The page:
That sheet of the Census was recorded on 18 and 19 January 1920. However, by 4 June of that year the Stars had left the winery at 214 Central Avenue, moved into a part of the John Gugino house at 89 Risley Street, and purchased a small winery building at 200 Water Street. On 6 February 1909 William D. Smith bought a one-acre parcel at 200 Water Street from Reuben Wright of Dunkirk. The acre was being taken off the south end of a larger lot held by Wright. Although there is no mention of a winery, the deed does stipulate that "it is agreed that any building now on the premises. . . are [sic] to be included in this transfer."
The Sanborn Insurance map of 1912 labels the building as a wine cellar, and Smith was still listed as a wine manufacturer in the 1917 Directory. On 6 October 1917 Smith sold the property to Alfonso Yoviene of Lackawanna. The deed records the property then on the premises and included in the sale: "6 wine fermenting tanks; 1 tank that had vinegar in. 1 wine press and cloths that go with it. 1 Olin gas engine. Rucks that wine is on. 1 Scoop shovel. Pulleys, shafting and belts. 20 tin boilers. 5 gallon copper measure. 1 copper funnel. 2 gas plates. Chain hoist. 1 Truck. 1 grape crusher. All barrel and kegs on hand excepting those that have apple cider vinegar in. bungs and plugs. 1 Set of platform scales. Also all wine in stock."
On the same day as the sale from Smith, Yoviene sold a half-interest in the winery to his son-in-law, John Verel, who was then residing with his wife at 373 Water Street with the Anthony Joy (Gioia) family. On 29 December 1917 Alfonso Yoviene recorded his business at the Mayville Court House as the Fredonia Wine Co. giving his Lackawanna address, so Yoviene apparently took over the name from the Wilburs at the time the Stars leased the 214 Central Avenue property. The new Fredonia Wine Co. was managed by Verel, and on 11 August 1919, Verel bought out Yoviene's remaining half interest.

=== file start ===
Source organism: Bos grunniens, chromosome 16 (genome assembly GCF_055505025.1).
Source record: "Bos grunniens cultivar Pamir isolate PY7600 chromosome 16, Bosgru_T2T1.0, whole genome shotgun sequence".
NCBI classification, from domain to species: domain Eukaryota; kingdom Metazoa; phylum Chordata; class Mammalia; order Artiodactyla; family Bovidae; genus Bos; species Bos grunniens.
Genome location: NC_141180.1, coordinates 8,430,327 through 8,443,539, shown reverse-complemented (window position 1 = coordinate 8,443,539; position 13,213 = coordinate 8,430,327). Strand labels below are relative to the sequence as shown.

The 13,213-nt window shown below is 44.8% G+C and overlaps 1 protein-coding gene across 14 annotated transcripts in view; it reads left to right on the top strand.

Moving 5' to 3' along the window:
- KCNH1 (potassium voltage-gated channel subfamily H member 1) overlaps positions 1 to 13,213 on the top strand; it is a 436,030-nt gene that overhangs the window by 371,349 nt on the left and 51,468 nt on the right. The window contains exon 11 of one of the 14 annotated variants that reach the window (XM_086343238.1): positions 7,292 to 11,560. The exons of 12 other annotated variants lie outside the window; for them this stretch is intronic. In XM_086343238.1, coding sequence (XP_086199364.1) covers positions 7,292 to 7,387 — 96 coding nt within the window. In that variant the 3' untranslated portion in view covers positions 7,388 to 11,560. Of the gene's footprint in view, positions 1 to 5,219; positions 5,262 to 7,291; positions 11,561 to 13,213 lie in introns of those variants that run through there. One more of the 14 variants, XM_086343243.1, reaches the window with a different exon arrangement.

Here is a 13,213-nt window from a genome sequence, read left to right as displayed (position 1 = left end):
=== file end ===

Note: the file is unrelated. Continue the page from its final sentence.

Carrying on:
In 1919 the 18th Amendment was passed and on 16 January 1920 Prohibition went into effect. Verel's response was to put the winery up for sale and establish, temporarily, his Fredonia Grape Products Co. at 373 Water Street. On 4 June 1920 Meyer Star, with a bank mortgage, purchased the property at 200 Water Street. What the Stars purchased was a one-acre lot with a one-story building, about 60 x 100 feet set back from Water Street some 90 feet. It now makes up part of the rear of the building complex. Meyer Star also bought a house and lot at 175 Water Street in 1922. In 1925 he and his wife Anna were living there as well as a nephew, Meyer Schreiber, then 20 years old, attending school. Born in Russia, he had been in the United States only two years.
Because of the new Prohibition laws, the Stars were restricted to producing only wine for sacramental use. That continued until 1926 when there was a significant change. On 18 June 1926 Meyer Star formally deeded the property at 200 Water Street to the Fredonia Products Co., Inc. Some original stock certificates dated 10 August 1926 give the company name as Fredonia Sacramental Wine Co., Inc., with the printed word "Sacramental" crossed out and an inked "Products" inserted. The company had William Star as President and Harry Star as Secretary-Treasurer. Meyer also deeded the house at 175 Water Street to his wife, Anna. Another significant event of that year was the marriage of Harry Star and Grace Cantor in New York City on 7 December 1926.